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Your obliging letters of the 18th ult. and 3d inst., after passing through various hands and places, were at length delivered to me two days ago. Your elegant panegyric on the amiable character and benevolent designs of his Britannic majesty meets with general approbation ; and some do not hesitate to predict that it will stimulate your gracious prince to embrace the first opportunity of exalting you. On reading the proclamation against picking and stealing, I could not forbear wishing there had been one pasted on the foreheads of our late protectors. Nothing but the chance of their being predestined to go to heaven can save them from a campaign in the opposite regions. The least they can expect, with any degree of modesty, is to be decimated. They seem to have acted as if they thought themselves tenants in common in all the good things they met with, and that posterior, instead of prior occupancy, enabled them to hold in severalty.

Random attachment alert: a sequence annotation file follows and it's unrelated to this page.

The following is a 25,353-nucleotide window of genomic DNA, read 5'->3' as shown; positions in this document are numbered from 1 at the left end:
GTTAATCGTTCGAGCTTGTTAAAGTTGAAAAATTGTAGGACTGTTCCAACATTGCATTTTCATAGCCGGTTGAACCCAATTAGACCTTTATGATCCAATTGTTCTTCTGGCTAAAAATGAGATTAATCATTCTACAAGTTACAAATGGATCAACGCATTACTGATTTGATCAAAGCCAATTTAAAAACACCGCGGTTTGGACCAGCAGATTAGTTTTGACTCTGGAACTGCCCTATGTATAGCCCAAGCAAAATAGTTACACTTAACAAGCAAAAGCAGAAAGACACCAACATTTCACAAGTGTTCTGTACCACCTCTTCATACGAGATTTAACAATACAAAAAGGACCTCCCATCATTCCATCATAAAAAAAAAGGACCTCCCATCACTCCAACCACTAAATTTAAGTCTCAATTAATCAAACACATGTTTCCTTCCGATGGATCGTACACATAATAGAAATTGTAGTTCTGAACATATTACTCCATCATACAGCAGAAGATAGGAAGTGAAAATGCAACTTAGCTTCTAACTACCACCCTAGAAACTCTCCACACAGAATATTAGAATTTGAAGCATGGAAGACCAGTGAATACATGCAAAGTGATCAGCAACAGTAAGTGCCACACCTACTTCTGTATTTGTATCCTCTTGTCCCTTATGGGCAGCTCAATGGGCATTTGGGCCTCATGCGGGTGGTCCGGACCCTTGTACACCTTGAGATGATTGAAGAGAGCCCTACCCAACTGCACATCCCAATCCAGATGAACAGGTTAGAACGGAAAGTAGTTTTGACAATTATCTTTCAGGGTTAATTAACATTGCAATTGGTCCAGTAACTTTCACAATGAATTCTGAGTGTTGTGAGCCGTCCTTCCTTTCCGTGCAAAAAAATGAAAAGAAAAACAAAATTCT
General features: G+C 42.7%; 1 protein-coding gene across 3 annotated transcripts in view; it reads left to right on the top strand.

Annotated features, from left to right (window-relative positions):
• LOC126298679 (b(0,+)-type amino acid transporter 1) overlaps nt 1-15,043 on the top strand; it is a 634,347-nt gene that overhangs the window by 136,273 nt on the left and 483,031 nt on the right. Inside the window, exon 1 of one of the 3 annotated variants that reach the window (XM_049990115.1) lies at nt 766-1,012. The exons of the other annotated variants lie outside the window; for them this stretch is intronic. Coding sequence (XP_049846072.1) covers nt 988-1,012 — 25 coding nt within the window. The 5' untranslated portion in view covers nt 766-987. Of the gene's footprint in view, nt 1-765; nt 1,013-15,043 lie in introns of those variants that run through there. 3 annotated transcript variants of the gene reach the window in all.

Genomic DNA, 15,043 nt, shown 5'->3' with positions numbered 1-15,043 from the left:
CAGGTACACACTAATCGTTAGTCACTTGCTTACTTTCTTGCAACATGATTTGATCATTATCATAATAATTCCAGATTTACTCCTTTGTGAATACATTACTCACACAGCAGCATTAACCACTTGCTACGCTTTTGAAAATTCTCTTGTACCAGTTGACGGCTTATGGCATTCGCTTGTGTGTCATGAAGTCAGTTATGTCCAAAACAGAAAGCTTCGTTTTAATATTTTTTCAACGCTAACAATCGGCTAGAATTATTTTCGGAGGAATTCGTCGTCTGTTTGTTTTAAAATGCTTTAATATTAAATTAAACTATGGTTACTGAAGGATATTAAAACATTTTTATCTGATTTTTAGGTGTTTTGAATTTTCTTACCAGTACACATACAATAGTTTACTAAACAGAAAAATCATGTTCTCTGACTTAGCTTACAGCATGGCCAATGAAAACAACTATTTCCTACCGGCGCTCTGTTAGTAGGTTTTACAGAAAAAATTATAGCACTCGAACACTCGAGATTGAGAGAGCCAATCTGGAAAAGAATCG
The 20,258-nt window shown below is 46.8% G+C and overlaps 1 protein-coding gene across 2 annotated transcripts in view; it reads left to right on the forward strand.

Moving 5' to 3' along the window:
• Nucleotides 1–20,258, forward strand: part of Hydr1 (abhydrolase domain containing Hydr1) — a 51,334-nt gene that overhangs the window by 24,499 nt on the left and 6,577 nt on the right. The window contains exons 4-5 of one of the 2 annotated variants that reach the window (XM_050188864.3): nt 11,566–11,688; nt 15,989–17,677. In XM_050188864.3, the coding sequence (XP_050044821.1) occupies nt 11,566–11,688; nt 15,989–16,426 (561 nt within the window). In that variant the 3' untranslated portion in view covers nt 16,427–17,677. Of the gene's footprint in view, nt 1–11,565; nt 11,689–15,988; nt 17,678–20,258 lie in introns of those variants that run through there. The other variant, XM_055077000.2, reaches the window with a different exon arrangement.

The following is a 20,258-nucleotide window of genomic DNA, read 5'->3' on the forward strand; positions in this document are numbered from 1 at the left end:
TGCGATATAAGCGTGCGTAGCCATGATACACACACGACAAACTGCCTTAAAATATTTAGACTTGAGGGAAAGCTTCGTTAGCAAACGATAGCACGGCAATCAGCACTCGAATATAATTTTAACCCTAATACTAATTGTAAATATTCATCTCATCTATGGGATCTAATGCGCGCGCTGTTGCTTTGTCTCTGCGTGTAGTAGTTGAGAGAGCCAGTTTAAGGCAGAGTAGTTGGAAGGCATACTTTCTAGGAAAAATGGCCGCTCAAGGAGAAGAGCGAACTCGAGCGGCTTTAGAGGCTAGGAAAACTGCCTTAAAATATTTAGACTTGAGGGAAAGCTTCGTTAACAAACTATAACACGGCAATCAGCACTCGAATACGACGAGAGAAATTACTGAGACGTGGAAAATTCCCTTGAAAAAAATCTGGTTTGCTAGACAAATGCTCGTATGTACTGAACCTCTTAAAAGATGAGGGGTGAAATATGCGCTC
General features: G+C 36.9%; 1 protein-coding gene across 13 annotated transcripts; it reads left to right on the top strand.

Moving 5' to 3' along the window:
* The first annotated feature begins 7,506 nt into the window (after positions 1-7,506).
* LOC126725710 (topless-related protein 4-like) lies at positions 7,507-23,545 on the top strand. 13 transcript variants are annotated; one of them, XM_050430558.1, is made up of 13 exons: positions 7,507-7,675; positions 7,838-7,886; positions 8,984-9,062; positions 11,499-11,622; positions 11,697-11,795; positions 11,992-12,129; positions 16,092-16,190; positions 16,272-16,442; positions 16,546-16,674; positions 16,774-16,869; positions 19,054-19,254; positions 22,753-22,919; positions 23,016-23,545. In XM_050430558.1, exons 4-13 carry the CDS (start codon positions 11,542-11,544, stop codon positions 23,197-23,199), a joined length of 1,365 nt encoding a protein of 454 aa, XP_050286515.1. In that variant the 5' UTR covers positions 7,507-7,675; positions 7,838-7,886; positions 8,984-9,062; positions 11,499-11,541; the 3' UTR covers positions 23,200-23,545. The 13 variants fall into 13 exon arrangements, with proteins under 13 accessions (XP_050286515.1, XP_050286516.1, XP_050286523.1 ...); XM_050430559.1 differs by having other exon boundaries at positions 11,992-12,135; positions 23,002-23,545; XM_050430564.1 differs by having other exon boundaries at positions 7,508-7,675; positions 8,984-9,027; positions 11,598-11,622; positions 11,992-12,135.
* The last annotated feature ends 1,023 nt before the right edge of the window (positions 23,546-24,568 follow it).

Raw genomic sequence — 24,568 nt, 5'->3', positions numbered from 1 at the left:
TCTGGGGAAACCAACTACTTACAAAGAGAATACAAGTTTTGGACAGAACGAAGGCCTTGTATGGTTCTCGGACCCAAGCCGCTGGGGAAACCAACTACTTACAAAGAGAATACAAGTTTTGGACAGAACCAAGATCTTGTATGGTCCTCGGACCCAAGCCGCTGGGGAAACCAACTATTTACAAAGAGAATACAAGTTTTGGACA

At a time when the most strenuous efforts are necessary to our political salvation, it is to be regretted that any of our measures should bear the marks of feeble or dispirited counsels. Your militia bill should have been so framed as to give birth to strong and decisive executive powers. I should have thought the spirit of the speech, added to the remembrance of the barbarous ravages of the enemy, would have diffused through the Legislature a degree of resentment, determination, and enthusiasm, which would have been productive of regulations better adapted to the times.
I am, my dear sir, With the greatest respect and esteem,
Your most obedient servant,
- John Jay
- The Life John Jay With Selections from His Correspondence and Miscellaneous Papers. by His Son, William Jay in Two Volumes. Vol. II., 1833.